Rating: 9 Votes
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20 weeks ago
So tell me again, why do I want to pay a monthly subscription to see movies, when the movies, I want to see are excluded? I can't see them being very successful over the long haul
Rating: 9 Votes
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20 weeks ago

It figures that people would pay for an entire year in advance, then they would alter the deal a few months in. Anybody who can do math has to know this service would be unsustainable? Especially with MoviePass paying full retail price for the tickets, even requiring you to put them on a special MoviePass debit card?

MoviePass should be required to offer a refund to customers who signed up before they changed the terms. It's like Darth Vader at Bespin; do they just have to pray they don't alter the deal further?

Either way, this service won't last much longer as is.


Too bad they don't have any money to pay those refunds! Yearly subscribers are kind of in a bind. Even if there's a class action lawsuit against them, they don't have any assets to pay anyone.

I'm pretty sure the business model 'buy something at full retail price, sell it for less' has never worked out for anyone in the history of commerce.
Rating: 7 Votes
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20 weeks ago
It figures that people would pay for an entire year in advance, then they would alter the deal a few months in. Anybody who can do math has to know this service would be unsustainable? Especially with MoviePass paying full retail price for the tickets, even requiring you to put them on a special MoviePass debit card?

MoviePass should be required to offer a refund to customers who signed up before they changed the terms. It's like Darth Vader at Bespin; do they just have to pray they don't alter the deal further?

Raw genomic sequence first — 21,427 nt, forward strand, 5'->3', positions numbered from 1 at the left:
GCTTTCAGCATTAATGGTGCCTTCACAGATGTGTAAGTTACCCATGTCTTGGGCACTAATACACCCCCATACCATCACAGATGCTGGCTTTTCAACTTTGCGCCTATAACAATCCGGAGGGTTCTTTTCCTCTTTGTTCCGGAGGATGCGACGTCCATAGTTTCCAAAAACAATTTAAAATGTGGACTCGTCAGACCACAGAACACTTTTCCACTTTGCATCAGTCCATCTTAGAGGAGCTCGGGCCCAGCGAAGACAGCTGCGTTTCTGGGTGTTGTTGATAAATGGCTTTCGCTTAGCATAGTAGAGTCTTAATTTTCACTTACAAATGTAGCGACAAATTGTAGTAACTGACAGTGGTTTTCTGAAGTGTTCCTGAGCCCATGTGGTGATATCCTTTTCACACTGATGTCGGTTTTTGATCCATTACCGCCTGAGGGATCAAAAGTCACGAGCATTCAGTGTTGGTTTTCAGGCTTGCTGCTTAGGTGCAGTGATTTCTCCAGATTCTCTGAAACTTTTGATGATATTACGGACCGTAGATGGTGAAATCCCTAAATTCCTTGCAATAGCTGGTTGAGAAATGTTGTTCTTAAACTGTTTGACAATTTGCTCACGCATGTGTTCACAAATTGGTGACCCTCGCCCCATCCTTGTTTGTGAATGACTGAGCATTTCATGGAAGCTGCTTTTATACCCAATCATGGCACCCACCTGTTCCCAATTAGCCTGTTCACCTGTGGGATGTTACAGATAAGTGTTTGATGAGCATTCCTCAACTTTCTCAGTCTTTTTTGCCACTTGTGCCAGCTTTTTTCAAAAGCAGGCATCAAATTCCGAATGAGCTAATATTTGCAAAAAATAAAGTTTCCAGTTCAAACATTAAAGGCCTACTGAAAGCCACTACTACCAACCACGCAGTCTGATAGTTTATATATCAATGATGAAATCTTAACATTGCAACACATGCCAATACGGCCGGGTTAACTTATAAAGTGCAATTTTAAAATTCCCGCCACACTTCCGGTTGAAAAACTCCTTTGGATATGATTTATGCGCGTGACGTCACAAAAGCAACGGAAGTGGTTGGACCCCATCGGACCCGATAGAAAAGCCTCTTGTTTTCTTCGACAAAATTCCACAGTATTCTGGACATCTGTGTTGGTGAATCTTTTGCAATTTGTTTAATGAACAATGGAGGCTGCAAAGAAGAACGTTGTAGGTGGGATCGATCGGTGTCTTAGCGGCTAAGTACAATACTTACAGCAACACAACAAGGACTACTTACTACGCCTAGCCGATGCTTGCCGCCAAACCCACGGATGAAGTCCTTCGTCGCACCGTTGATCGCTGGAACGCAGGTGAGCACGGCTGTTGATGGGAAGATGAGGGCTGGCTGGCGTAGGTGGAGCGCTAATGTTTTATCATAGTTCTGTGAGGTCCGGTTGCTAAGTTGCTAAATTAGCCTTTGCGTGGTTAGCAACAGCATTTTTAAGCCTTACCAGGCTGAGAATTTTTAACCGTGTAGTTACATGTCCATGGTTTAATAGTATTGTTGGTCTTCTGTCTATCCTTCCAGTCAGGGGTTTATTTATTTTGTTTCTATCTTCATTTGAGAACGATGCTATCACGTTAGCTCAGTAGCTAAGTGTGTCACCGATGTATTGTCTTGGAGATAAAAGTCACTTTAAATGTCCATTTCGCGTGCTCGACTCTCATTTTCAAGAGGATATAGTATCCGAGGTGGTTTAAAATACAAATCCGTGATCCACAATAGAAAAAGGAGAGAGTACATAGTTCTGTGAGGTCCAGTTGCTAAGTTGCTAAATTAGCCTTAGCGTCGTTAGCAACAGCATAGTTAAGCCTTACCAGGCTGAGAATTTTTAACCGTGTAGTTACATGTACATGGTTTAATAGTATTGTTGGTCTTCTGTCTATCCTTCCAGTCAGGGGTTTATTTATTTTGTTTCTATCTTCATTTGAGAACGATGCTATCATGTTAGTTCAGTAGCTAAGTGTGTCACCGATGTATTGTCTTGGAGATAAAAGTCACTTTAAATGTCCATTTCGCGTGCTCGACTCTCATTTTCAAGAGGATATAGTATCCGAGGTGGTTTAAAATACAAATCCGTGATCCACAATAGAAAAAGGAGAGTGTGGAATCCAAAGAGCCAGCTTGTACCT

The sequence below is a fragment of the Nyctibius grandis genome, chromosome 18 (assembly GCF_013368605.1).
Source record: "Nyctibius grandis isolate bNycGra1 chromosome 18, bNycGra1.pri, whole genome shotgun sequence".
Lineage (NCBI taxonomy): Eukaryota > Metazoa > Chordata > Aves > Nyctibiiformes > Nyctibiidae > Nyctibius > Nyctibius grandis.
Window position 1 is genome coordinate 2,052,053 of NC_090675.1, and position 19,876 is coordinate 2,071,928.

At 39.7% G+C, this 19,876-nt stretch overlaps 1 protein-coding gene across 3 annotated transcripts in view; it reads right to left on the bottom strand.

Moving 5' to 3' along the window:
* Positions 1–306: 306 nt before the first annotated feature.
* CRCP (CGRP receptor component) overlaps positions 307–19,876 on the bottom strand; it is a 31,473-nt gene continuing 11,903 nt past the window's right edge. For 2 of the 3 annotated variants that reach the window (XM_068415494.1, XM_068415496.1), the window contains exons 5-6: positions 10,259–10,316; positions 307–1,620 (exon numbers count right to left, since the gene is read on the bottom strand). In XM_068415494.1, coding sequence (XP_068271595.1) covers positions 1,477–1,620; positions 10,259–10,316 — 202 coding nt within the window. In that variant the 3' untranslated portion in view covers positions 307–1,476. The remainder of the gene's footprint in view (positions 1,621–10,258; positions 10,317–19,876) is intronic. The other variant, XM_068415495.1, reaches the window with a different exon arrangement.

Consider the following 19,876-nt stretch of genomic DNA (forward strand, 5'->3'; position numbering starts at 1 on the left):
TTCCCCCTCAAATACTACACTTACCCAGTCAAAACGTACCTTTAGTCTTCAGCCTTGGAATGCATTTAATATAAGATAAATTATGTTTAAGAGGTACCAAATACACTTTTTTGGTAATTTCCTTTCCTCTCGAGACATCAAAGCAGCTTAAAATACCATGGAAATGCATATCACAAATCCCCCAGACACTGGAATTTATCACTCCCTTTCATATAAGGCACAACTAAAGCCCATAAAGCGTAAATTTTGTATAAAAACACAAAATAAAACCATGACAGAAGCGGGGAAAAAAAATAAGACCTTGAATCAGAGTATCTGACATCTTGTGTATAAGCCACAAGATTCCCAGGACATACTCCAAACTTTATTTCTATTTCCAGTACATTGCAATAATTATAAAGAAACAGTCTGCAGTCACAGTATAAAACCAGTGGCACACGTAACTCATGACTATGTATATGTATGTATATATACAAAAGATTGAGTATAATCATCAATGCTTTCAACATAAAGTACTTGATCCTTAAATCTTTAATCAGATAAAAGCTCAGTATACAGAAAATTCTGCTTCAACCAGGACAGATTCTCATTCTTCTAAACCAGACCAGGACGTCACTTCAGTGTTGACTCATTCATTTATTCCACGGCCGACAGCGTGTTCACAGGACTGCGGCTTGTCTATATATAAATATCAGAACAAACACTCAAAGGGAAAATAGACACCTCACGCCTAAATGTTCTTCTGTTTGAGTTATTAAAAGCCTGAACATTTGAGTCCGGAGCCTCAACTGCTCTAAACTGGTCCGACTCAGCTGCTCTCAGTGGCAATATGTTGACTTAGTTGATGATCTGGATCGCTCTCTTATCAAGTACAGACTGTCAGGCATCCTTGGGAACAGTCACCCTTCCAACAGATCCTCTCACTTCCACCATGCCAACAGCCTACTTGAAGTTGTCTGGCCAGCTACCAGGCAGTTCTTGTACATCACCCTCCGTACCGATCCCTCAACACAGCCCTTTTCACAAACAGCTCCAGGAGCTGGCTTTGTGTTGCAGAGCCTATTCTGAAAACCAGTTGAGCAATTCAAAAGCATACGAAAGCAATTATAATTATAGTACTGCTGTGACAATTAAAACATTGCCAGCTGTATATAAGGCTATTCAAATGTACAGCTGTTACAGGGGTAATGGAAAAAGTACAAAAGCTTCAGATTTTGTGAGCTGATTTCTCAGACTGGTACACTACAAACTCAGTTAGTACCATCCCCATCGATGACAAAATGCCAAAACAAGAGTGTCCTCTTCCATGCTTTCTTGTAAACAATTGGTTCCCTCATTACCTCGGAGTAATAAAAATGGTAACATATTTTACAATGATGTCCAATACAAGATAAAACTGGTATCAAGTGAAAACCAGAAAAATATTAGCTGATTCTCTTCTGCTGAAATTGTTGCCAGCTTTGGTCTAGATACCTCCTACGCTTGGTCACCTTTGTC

Either way, this service won't last much longer as is.
Rating: 7 Votes
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20 weeks ago

In other news, all 14 people who use this service plan to cancel their subscription.


You're saying no one uses the service, yet they are running out of money paying theaters for tickets. LOGIC FAIL.

As of March 2018, there were 2 MILLION subscribers.
Rating: 4 Votes
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20 weeks ago
The plunge in Facebook’s stock price, the MoviePass debacle, it’s all starting to feel a little like the bubble is preparing to burst. Half these companies never turn a profit - Uber, Lyft, Spotify, Twitter, Snapchat, etc. etc. Yet they have billion dollar valuations. The market is totally overheated right now imo. Watch for a crash within a year.
Rating: 4 Votes
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20 weeks ago
Stick a fork in them.
Rating: 4 Votes
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20 weeks ago


I'm pretty sure the business model 'buy something at full retail price, sell it for less' has never worked out for anyone in the history of commerce.


What shocked me was the revelation that the average subscriber only got 1.7 tickets per month. It means for every person bragging about really making hard use of it (getting like 15 to 25 tickets a month), there were a dozen or so subscribers paying the fee but not getting a single ticket.

So really the plan is more like 'buy something at full retail price, sell it for less' combined with 'collect money for a service that people don't actually use'.

It makes me wonder, if they just found a way to reign in the heaviest users, maybe it might have been a lot closer than people thought. The obvious trick would be to do something like the cellular companies do, where they say it's "unlimited" in the marketing, but then find loopholes to stop the 1% heaviest users.
Rating: 3 Votes